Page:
It’s a question that continues to plague the Internet Corporation for Assigned Names and Numbers (ICANN), domain name registrars, and government: How best to ensure the accuracy of Whois data?
And it doesn’t look as though there will be an answer anytime soon.
The Domain Name Supporting Organization’s (DNSO) Whois Task Force issued a report offering policy recommendations late in November to ensure the accuracy of information contained in the Whois database, the directory that lists names and contact information of people who register domain names. The DNSO advises ICANN, the organization that oversees the Internet’s addressing system, on policy issues related to the domain name system.
Although the report addresses how best to rapidly correct data determined to be inaccurate after a complaint is lodged, it doesn’t address proactive measures that could be used to screen out incorrect data during the registration process.
That issue, according to Marilyn Cade, co-chair of the task force, is something that needs to be addressed, given the growth of “spoofed” Web sites that have been used to try and defraud people online.
Despite repeated prodding by federal officials, who say successfully fighting fraud on the Internet depends on the accuracy of the Whois database’s registration information, most registrars have not hit on a way to ensure the information provided by a registrant is accurate.
Registering a domain name is currently done on the honour system – a registrant only needs to fill out an online form and a domain name is automatically reserved for him. As such, the process is ideal for cybersquatters or other scammers looking to defraud businesses or consumers.
While ICANN requires that registrants provide accurate contact data, it doesn’t force registrars to verify contact details at the time of registration. (Such a policy may be developed by ICANN in the future.)
ICANN Vice-President Louis Touton said there is no feasible way right now to ensure the accuracy of Whois data on the front end.
Thomas D’Alleva, a spokesperson for Baltimore-based BulkRegister.com Inc., implied that registrars shouldn’t be held accountable for checking the accuracy of data provided by people who register domain names.
“We’re like a department of motor vehicles,” he said. “If you give false information to a DMV, they’ll still give you a driver’s license even thought the information is false.”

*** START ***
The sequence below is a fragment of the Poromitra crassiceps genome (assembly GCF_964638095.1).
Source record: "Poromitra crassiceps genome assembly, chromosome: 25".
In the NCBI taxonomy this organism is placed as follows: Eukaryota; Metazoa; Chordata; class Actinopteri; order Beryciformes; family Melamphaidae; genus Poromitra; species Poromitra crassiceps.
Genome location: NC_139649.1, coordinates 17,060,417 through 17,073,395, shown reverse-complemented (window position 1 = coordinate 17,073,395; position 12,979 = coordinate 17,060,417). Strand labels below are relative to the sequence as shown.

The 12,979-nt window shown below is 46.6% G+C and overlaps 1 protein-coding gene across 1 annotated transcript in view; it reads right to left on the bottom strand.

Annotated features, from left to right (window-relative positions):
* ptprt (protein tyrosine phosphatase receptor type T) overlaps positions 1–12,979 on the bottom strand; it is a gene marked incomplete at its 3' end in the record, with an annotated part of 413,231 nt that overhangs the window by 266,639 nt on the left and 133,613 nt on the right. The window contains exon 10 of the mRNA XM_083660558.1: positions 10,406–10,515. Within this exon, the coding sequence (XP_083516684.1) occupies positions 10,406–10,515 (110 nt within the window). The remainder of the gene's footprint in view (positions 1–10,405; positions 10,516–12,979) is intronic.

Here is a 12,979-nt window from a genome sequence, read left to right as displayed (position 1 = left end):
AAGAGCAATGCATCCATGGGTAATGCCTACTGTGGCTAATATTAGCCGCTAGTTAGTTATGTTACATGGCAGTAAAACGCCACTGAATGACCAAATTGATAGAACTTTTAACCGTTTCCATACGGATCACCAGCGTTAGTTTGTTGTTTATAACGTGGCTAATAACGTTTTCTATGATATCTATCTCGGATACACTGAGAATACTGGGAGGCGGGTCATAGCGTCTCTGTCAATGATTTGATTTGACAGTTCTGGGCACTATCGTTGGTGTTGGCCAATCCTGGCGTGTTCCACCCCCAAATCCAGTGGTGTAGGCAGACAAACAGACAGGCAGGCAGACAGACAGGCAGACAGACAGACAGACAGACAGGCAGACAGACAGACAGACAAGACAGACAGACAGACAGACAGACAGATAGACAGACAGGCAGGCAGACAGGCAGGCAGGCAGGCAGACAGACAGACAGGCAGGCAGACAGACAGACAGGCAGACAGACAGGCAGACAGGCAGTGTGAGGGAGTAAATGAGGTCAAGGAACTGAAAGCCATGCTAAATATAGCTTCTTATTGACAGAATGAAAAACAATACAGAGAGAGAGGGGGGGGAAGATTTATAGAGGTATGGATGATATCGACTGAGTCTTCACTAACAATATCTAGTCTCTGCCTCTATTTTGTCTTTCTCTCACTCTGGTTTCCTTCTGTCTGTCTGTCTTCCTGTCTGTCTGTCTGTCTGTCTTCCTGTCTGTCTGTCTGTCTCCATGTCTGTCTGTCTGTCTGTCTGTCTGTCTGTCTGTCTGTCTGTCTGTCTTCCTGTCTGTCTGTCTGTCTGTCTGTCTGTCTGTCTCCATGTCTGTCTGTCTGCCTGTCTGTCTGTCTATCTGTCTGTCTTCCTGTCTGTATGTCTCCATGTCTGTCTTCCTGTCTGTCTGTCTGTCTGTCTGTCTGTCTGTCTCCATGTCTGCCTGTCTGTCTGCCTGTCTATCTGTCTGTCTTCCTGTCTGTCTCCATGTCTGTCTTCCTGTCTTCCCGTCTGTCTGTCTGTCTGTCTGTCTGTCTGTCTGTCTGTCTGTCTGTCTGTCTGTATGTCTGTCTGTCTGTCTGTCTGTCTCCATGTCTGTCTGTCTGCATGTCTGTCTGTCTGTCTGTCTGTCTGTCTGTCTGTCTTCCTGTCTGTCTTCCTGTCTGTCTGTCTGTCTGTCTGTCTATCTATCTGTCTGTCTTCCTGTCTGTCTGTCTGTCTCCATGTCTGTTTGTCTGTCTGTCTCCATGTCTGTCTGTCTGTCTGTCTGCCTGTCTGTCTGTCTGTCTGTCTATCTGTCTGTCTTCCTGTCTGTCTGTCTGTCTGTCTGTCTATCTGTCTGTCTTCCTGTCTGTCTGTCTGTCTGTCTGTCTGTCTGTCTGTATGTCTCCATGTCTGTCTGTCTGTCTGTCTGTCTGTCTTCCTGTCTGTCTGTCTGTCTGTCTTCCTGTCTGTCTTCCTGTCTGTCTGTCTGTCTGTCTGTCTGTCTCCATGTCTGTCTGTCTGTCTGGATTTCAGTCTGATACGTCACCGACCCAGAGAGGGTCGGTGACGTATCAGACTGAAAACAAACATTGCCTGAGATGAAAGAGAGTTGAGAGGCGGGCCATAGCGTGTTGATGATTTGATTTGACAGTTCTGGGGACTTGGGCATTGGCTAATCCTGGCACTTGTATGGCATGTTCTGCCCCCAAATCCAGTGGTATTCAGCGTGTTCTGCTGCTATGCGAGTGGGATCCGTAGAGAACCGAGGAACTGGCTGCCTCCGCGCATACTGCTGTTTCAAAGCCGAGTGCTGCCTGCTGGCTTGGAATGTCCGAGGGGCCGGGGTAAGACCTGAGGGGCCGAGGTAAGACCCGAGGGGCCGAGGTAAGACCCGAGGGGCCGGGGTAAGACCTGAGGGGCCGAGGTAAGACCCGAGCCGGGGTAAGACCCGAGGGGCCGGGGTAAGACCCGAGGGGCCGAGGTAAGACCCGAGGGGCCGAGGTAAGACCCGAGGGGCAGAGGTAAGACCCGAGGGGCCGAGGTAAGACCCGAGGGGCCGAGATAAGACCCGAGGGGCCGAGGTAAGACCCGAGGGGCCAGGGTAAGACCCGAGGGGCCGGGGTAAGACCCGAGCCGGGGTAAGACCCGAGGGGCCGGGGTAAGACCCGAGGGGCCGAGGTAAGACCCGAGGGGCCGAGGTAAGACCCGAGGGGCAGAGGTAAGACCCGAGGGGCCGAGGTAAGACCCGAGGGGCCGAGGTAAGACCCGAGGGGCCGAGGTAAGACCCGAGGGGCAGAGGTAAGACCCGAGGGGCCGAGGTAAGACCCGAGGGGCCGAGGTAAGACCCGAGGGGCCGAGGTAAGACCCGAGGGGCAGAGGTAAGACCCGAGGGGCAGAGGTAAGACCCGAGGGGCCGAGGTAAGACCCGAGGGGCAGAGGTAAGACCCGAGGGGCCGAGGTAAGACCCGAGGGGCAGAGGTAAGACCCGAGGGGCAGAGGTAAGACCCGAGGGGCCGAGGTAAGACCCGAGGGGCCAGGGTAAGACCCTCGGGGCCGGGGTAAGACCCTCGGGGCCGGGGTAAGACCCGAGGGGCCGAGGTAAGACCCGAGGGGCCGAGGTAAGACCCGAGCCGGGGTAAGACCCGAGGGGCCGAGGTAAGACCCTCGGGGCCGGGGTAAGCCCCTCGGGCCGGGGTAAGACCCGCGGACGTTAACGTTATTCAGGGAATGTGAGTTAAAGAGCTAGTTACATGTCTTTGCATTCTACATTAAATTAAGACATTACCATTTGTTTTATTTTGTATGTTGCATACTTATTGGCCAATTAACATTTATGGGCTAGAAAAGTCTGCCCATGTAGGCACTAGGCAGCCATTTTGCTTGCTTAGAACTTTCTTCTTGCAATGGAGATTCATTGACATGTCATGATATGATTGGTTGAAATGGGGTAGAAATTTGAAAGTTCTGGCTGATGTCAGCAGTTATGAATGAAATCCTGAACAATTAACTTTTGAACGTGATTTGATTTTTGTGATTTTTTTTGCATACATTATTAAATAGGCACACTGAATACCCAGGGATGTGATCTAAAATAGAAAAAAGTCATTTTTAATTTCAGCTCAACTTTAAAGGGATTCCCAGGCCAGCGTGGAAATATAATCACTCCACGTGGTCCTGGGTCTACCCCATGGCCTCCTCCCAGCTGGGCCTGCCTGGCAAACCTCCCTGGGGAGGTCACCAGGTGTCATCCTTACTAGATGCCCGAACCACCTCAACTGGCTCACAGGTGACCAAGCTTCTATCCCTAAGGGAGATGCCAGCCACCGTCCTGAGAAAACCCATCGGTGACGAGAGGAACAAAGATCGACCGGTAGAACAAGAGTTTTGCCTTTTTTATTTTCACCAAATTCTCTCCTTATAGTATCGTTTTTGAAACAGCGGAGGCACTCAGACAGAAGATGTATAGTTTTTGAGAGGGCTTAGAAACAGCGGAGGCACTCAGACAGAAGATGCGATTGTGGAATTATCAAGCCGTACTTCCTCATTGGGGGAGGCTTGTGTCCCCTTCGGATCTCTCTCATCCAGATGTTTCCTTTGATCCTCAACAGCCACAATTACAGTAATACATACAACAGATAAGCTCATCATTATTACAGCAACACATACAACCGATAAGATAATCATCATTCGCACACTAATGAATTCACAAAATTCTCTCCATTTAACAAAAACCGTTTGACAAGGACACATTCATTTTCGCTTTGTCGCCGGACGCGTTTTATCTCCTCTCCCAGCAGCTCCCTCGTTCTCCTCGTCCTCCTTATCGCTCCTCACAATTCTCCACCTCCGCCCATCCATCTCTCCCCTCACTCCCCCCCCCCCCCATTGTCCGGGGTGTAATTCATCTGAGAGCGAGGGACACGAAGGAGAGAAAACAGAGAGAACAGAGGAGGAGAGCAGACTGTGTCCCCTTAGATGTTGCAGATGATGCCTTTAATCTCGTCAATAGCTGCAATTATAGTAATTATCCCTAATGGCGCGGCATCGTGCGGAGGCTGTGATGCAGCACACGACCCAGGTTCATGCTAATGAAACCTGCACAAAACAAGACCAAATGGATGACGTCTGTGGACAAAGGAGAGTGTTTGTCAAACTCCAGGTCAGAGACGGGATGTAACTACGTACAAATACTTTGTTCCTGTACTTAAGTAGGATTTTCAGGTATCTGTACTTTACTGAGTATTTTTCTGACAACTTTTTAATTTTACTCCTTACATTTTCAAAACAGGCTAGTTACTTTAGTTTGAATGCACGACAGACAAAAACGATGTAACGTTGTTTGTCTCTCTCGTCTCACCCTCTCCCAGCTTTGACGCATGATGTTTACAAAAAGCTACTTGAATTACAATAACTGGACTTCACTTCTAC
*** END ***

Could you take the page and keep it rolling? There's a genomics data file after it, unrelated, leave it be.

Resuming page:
In a Sept. 22 conference call between registrars and members of the Whois Task Force, Tim Ruiz, project manager at GoDaddy Software Inc., a Scottsdale, Ariz.-based registrar, said, “We would feel that proactive measures to make data accurate would not be affordable or useful.”
A spokesperson for VeriSign Inc., a Mountain View Calif.-based registrar, provided information to Computerworld (U.S.) that indicated that the company had implemented a real-time validation process that would detect “lazy” keyboard typing, in a form’s address field, such as listing 123-123-1234 as a contact telephone number. This practice of entering dummy data is often used by people trying to perpetrate a fraud.
Despite this technology, a scammer who on Nov. 11 set up a spoof eBay Web site was allowed to register the domain name ebaylogin.com with VeriSign using 555-555-5555 as his fax number. The site has since been taken down.
Alec French, an aide to Rep. Howard Berman, (D-Calif.), the ranking member of the U.S. Judiciary Committee’s Subcommittee on Courts and Intellectual Property, said his boss had filed a bill in the U.S. House of Representatives that would make it a criminal offence, punishable by a fine and/or imprisonment of not more than five years, for anyone to knowingly provide false contact data to a domain name registrar.
Despite warning ICANN last year that it should move to verify the contact information of its customers or face Congressional action, Berman has not yet pushed his bill, French said.
Maneesha Mithal, a spokesperson for the U.S. Federal Trade Commission, said that agency has met with ICANN and the registrars to discuss how to weed out fraudulent registration while still protecting the privacy of individuals setting up legitimate Web sites.
But the Whois Task Force doesn’t advocate government intervention, said Cade.
“The registrars need to understand that a little bit of self-governance will prevent a large amount of governance by government,” she said.